Instead of undergoing the expensive process of conducting a public offering of securities, companies have continually relied upon Regulation D to conduct private placements of securities. Among other requirements of Regulation D, companies are limited to selling their securities only to the “accredited investors” (with some exceptions).

            Rule 501 of Regulation D defines an accredited investor (as it pertains to individuals) as any one of the following: (i) a director, executive officer, or general partner of the issuer of the securities being offered; (ii) a natural person whose individual net worth, or joint net worth with that person's spouse, exceeds $1,000,000 (excluding the value of the primary residence); or (iii) a natural person who had an individual income in excess of $200,000 in each of the two most recent years or joint income with that person's spouse in excess of $300,000 in each of those years and has a reasonable expectation of reaching the same income level in the current year.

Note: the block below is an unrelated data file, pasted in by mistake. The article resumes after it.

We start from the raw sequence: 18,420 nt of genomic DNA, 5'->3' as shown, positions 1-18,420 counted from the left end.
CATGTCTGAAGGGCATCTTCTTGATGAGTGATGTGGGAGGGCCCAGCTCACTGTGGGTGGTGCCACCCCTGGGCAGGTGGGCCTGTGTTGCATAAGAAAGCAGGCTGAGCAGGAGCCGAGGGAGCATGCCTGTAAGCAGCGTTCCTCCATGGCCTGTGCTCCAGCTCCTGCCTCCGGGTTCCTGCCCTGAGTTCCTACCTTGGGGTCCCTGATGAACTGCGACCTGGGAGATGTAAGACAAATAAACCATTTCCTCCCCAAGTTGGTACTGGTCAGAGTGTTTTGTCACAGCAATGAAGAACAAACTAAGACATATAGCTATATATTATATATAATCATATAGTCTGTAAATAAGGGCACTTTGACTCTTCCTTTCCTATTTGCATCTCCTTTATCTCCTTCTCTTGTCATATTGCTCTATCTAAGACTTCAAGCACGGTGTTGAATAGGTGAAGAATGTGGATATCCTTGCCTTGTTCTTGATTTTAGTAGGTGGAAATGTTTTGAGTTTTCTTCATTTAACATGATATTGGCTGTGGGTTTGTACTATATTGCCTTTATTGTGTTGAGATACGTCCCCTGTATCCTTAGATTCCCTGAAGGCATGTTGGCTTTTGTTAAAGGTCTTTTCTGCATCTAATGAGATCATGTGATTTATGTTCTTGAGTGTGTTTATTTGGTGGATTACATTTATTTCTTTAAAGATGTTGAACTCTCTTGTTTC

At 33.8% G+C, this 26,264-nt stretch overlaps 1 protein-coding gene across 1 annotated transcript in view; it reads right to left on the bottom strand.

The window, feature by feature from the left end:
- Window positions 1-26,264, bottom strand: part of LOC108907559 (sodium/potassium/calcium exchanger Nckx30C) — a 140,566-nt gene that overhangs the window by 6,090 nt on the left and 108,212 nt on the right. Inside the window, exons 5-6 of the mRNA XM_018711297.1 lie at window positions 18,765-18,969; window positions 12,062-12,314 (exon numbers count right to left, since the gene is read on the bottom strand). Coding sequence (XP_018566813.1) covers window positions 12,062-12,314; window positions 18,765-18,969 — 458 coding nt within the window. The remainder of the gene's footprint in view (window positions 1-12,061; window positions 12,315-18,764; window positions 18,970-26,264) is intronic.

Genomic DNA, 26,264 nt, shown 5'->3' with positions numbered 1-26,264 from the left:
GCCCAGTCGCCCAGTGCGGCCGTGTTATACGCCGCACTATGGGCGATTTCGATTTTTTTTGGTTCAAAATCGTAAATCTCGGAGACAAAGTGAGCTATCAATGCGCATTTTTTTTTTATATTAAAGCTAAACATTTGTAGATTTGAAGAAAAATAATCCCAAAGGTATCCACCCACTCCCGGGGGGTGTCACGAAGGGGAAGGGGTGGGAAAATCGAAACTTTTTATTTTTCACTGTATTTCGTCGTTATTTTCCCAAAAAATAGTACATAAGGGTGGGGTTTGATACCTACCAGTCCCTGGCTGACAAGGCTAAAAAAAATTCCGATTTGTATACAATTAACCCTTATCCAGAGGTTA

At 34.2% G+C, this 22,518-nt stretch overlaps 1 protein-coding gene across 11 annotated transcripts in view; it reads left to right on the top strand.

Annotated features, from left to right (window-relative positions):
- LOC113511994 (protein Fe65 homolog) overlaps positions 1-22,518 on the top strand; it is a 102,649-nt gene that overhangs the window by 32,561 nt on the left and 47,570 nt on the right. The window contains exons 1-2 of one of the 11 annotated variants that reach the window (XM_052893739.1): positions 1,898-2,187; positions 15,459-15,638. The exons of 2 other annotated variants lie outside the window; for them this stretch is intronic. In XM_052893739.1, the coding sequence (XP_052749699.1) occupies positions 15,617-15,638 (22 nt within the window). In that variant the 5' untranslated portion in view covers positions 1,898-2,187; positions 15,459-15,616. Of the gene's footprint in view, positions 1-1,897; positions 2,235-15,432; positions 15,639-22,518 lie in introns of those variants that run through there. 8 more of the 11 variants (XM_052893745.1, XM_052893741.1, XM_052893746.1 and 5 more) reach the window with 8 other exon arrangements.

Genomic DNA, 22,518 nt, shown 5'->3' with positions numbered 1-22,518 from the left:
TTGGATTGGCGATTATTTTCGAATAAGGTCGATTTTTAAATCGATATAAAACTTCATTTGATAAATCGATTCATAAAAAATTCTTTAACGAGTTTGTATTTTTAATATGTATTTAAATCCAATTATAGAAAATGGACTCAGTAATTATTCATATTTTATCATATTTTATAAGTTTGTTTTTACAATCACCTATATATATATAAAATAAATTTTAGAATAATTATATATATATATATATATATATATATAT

Accredited investors are presumed to have a higher level of financial sophistication and financial wealth that enables them to conduct proper due diligence and withstand a total loss of their investment. Also, it is presumed that, if accredited investors are lacking financial savvy, they can afford to hire financial advisers.  Indeed, often the most relevant parts of the definition of an accredited investor are in determining the investor’s net worth or annual individual or joint income. But the idea that wealth alone is some measure of financial sophistication is misleading.

Consider a successful doctor or a wealthy actor. It would be reasonable to assume that these individuals do not necessarily possess the financial sophistication needed to make smart financial investments.  On the other side, consider financial analysts or investment advisers who, while working daily with securities and investments, do not meet the “accredited investor” minimums.  Yet, it will be the doctors and the actors who, in our hypothetical, will be accredited investors.